Fentanyl & DEA/State Medical Board-mandated blood or urine tests
I have been using Duragesic (fentanyl patches) for the control of my severe chronic pain for a year.
My doctor told me that she might have to have my urine or blood tested for fentanyl so that the DEA and State Medical Board know and believe I am really using my fentanyl patches. My doctor totally trusts me: she knows I am really using my patches, not selling them on the street.
However, I heard that fentanyl is not detected in the urine or blood if a search for drugs "in general" is done. Fentanyl can be detected in the blood or urine only if the laboratory searches for fentanyl specifically.
Is that true? What should I do? I do not want Duragesic to be taken away from me by my doctor if the blood or urine test comes back negative for fentanyl.
[This message has been edited by SFangel (edited 09-14-2003).]
I have never heard of this before.. I dont think the DEA has the right to request a drug test. Patients have privacy rights which would not permit the DEA to question our legitimate use of pain medications.
However, I do believe it is in the pain contract you sign with your pm doctor in regard to testing your urine, etc. I believe the contract states that you agree to provide a urine specimen if your dr. request it.
I dont believe pm dr's do this routinely, only if they suspect a patient might be abusing their meds, etc. Unfortunately, a few of the bad apples effects us true chronic pain sufferers
Have any of the other posters heard of this testing by the dea?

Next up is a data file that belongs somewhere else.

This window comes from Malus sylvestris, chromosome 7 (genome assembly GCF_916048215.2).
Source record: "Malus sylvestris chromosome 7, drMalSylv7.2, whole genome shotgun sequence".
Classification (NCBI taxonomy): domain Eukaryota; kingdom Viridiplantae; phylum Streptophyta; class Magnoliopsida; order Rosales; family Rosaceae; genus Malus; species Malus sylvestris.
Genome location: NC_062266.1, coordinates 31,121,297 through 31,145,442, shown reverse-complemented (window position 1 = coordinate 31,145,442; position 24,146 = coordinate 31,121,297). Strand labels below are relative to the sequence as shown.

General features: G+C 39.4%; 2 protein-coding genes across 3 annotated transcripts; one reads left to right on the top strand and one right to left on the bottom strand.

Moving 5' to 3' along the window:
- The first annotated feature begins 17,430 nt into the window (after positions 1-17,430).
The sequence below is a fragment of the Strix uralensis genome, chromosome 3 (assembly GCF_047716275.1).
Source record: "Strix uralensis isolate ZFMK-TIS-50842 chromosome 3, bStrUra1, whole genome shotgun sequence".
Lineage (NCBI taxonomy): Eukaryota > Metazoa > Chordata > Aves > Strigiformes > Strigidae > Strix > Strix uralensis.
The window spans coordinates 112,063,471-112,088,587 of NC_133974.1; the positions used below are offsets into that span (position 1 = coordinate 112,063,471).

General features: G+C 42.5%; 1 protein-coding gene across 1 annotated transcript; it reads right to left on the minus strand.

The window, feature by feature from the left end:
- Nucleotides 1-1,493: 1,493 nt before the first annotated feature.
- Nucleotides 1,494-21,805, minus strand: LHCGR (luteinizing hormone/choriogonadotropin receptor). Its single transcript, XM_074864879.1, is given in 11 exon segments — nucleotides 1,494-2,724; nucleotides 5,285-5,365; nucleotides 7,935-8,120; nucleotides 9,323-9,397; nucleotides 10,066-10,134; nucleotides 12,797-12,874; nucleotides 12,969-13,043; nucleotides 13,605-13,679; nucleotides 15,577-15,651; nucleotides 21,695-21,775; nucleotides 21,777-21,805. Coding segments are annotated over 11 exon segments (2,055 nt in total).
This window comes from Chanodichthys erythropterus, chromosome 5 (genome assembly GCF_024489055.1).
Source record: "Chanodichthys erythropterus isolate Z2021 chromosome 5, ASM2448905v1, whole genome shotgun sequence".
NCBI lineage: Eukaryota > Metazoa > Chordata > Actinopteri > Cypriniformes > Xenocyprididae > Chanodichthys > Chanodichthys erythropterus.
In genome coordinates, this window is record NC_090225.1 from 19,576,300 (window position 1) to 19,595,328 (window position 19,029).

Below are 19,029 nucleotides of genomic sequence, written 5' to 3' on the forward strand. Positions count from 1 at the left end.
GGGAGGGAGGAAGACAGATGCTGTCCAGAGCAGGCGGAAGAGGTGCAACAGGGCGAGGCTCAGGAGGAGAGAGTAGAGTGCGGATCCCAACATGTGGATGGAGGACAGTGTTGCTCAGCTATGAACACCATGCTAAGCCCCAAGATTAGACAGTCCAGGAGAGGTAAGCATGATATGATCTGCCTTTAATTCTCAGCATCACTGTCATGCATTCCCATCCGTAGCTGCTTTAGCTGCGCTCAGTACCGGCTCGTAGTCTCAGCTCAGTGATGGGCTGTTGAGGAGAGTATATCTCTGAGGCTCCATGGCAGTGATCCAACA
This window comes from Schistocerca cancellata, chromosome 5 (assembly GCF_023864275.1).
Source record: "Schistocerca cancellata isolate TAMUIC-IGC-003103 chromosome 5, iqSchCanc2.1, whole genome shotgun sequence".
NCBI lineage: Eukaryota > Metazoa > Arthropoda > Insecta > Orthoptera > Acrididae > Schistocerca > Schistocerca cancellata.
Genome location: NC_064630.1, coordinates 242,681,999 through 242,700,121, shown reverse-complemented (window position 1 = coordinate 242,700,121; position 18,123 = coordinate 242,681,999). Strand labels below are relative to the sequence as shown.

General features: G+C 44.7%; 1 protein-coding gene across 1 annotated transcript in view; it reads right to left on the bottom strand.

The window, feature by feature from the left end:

[This message has been edited by chriztene (edited 09-14-2003).]
i have been on pain meds for the last 11 years Percocets for 5 years and Oxycontin for 6 years. I have never been requested or even had it mentioned to me that any kind of urine or blood tests were needed to check for the DEA. This is the first time I have heard of it.
The DEA can in no way force you to take a **** test to detect the presence or lack of any nacotic painkiller in your system. Even if they could, how would the lack of a drug in your body prove that you sold it on the street, it cant. All it can prove is that you didnt take the drug within a certain time frame.
Whoever told you this is either lieing to you or trying to manipulate you. As a patient prescribed a certain drug, I can choose to either take it according to my doctors orders or I can take it when I want to. No government agency, no matter how paranoid it may be about narcotics, can force a legitamatly prescribed patient to do anything, period!
There is truth to the notion that your PM Doc can request a **** test at anytime. This will depend upon your narcotic med contract that you signed, however, you can refuse that test too, but as a result, your pm doc has the right to refuse to treat you any further.
We are not living in communist russia, we as citizens of this country have privacy rights.